I'd expect these releases to be more supplementary than standalone, and can be fun without much worry of turning a dime on their own. I'm really excited.

John Ozimek Co-founder Big Ideas Machine

John is co-founder of PR and marketing company Big Ideas Machine. Also an all-round nice guy...

You are right Dan - I didn't articulate that but I completely agree. Key to the Nintendo philosophy is the combination of device and software; that's why I'm pleasantly surprised that it is starting with two such strong and current IPs and not something easy from the back catalogue.

Animal Crossing has a core game based on social interaction and sharing, which is perfect for mobile.

I am always an advocate for premium pricing when it's the right game, but I know the industry numbers favour a F2P approach - and therefore that I am swimming against the tide a bit by not being a fan of F2P games generally.

Harry Holmwood European CEO Marvelous Entertainment

A 20-year veteran of video games and online space, Harry is European CEO of Marvelous AQL, a Japanese developer and publisher of social, mobile and console games, known for console games like No More Heroes and Harvest Moon, but now highly successful in the free-to-play mobile and web space in Japan and Asia.

A games programmer before joining Sony’s early PlayStation team in 1994, he then founded developer Pure Entertainment, which IPO’d and launched a free-to-play online gaming service way back in 1999.

He was also a director of pioneering motion gaming startup In2Games, which was sold to a US group in 2008.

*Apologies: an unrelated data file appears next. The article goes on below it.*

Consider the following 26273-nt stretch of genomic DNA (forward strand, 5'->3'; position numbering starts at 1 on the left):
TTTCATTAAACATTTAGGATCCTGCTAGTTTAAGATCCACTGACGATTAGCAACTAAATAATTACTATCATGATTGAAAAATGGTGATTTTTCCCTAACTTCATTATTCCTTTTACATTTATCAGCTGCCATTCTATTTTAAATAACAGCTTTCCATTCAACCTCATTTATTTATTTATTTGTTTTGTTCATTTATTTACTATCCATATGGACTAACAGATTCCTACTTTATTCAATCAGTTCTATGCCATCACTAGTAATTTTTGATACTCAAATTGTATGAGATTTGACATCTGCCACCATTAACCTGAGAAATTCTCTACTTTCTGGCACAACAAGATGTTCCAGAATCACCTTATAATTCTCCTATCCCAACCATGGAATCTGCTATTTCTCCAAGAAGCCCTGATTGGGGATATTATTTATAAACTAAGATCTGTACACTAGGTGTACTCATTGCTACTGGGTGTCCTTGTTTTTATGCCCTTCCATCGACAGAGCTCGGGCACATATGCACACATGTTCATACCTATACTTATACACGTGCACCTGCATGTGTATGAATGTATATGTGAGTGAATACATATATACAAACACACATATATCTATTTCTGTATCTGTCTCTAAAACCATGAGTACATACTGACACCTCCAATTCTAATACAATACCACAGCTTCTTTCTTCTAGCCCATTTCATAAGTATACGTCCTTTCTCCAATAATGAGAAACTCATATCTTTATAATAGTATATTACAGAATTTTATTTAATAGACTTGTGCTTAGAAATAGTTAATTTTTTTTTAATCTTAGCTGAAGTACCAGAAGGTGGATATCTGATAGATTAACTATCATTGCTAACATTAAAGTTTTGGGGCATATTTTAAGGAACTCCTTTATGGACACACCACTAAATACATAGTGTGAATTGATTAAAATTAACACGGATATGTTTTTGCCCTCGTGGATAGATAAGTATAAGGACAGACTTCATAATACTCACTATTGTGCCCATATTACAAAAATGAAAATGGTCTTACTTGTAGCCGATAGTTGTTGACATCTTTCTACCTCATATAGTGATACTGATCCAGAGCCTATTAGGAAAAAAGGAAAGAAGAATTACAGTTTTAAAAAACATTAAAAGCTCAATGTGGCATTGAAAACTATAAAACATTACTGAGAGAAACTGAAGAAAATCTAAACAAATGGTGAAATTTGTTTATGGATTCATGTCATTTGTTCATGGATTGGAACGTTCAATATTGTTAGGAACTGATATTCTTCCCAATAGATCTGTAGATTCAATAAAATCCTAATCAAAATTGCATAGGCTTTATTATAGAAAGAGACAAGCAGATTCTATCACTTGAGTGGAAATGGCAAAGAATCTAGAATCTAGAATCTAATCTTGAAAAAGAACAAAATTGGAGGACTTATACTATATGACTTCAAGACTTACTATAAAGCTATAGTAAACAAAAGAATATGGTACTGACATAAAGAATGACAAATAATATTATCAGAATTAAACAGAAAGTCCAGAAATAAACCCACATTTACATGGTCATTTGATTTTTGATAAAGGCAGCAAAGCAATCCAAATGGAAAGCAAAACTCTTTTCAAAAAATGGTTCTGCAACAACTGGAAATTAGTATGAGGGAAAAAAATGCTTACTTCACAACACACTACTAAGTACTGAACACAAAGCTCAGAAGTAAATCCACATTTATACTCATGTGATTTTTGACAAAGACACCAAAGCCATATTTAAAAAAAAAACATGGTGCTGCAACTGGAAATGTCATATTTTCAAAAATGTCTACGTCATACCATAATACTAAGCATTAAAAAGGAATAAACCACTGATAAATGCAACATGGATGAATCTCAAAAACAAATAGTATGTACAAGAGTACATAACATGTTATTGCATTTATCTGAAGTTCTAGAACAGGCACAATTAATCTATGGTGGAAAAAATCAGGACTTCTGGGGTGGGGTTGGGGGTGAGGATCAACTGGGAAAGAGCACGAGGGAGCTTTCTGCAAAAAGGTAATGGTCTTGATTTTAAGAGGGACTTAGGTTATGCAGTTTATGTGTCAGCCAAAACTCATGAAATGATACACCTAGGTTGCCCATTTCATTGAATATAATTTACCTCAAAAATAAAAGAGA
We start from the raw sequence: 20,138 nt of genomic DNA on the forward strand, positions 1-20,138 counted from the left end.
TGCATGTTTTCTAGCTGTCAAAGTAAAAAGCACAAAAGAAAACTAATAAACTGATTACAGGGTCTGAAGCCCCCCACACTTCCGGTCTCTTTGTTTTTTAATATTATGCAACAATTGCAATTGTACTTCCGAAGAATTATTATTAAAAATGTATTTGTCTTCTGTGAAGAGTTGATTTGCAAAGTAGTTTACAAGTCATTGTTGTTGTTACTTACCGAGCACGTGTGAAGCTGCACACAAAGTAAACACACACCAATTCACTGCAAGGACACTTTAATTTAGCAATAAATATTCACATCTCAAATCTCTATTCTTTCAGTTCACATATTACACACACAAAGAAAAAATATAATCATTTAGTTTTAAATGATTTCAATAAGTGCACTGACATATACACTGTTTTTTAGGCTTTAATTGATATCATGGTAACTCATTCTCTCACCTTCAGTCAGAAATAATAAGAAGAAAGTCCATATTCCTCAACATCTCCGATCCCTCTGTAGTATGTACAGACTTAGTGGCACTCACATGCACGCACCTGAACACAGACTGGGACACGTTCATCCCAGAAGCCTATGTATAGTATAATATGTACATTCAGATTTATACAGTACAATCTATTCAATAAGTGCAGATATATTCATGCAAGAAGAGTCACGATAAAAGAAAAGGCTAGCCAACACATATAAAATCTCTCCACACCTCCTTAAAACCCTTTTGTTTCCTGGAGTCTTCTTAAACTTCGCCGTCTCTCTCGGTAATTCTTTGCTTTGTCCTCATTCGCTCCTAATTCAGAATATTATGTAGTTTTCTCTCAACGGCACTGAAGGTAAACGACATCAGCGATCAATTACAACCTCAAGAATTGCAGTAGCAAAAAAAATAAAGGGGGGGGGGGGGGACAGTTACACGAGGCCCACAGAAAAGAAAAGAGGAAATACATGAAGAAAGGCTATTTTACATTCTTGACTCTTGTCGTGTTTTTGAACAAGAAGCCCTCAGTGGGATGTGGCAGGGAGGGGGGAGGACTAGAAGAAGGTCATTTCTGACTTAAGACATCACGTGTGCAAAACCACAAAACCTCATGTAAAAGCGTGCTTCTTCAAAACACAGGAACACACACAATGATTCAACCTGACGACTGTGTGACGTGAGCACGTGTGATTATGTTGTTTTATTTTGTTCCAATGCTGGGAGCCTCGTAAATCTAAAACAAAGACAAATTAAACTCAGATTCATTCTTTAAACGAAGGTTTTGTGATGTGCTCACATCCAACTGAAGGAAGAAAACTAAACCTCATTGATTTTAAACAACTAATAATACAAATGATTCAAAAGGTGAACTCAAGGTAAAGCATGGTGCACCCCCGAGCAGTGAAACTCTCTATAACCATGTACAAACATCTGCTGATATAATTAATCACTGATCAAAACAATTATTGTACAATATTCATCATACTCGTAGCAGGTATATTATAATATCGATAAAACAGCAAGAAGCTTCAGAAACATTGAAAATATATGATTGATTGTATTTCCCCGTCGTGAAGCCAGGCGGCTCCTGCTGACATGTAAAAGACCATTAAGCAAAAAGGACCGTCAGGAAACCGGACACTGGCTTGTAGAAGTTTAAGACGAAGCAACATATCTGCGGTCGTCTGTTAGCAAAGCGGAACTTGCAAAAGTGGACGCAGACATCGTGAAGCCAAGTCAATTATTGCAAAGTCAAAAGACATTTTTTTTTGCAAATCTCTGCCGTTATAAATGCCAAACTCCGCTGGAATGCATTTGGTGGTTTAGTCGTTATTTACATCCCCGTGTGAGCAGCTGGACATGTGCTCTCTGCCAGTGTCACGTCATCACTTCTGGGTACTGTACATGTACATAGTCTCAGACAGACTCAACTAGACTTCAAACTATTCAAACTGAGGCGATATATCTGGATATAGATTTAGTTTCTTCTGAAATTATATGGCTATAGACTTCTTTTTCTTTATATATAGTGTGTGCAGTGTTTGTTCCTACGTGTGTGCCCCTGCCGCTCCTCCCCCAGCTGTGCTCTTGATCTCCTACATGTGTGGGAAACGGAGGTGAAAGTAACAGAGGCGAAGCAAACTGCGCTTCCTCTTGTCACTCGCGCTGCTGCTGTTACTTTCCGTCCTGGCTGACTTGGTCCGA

Along the way, he’s been a corporate VP, troubleshooter, and non-exec to a variety of companies and investors in and around the games sector.

I think it's a fascinating and important move. How important will depend on pricing and monetisation model, as has been stated already.

They're great games, and this is the first time we've heard from Nintendo that it's bringing (what seem to be) their standard game portfolio over to a non-Nintendo platform.

Until we see more about what the NX hardware is, and what Nintendo does with these titles on mobile, how it plays out is anyone's guess.
Harry Holmwood

The obvious danger for them with premium releases is the potential for price erosion on their existing model - will the nature of mobile put downward pressure on pricing for these kind of games?

If it does, what does that mean for the games' equivalents on Nintendo's own hardware? Or is Nintendo seeing the opportunity for somehow cut down versions of its franchises on mobile to drive users to buy their consoles and premium games? Or will it seek to monetise these games via F2P mechanics?

Nintendo's been the one Japanese company which seems constantly able to create global hits. Most Japanese games are developed 'Japan first', with the rest of the world as a secondary market.

What's interesting now is that we're seeing big divergence in the platform choice between Japan and the west - thus far, PS4 has done incredibly well in the west, but has not ignited the market in Japan.

3DS and PSVita perform better in Japan than they do in the west, and the higher ARPPUs in the Japanese market are leading Japanese developers focus more and more on mobile, primarily for their home market.